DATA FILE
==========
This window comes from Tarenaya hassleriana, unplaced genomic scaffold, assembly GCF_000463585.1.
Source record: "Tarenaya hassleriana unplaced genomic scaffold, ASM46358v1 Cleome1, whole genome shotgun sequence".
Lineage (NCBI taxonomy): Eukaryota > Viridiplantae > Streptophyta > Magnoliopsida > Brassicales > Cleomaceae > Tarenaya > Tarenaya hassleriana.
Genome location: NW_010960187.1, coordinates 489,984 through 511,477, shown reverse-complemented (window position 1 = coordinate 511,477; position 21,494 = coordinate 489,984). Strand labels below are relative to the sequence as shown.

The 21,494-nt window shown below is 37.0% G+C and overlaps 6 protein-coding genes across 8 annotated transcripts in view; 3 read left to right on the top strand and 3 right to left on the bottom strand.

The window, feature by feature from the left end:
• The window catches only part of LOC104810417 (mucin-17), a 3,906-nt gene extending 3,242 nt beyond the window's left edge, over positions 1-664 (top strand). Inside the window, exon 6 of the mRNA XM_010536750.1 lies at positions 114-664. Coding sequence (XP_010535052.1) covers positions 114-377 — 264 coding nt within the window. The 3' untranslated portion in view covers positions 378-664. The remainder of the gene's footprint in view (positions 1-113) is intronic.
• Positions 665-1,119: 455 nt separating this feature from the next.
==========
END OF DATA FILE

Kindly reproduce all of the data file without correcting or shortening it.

This window comes from Tarenaya hassleriana, unplaced genomic scaffold, assembly GCF_000463585.1.
Source record: "Tarenaya hassleriana unplaced genomic scaffold, ASM46358v1 Cleome1, whole genome shotgun sequence".
Lineage (NCBI taxonomy): Eukaryota > Viridiplantae > Streptophyta > Magnoliopsida > Brassicales > Cleomaceae > Tarenaya > Tarenaya hassleriana.
Genome location: NW_010960187.1, coordinates 489,984 through 511,477, shown reverse-complemented (window position 1 = coordinate 511,477; position 21,494 = coordinate 489,984). Strand labels below are relative to the sequence as shown.

The 21,494-nt window shown below is 37.0% G+C and overlaps 6 protein-coding genes across 8 annotated transcripts in view; 3 read left to right on the top strand and 3 right to left on the bottom strand.

The window, feature by feature from the left end:
• The window catches only part of LOC104810417 (mucin-17), a 3,906-nt gene extending 3,242 nt beyond the window's left edge, over positions 1-664 (top strand). Inside the window, exon 6 of the mRNA XM_010536750.1 lies at positions 114-664. Coding sequence (XP_010535052.1) covers positions 114-377 — 264 coding nt within the window. The 3' untranslated portion in view covers positions 378-664. The remainder of the gene's footprint in view (positions 1-113) is intronic.
• Positions 665-1,119: 455 nt separating this feature from the next.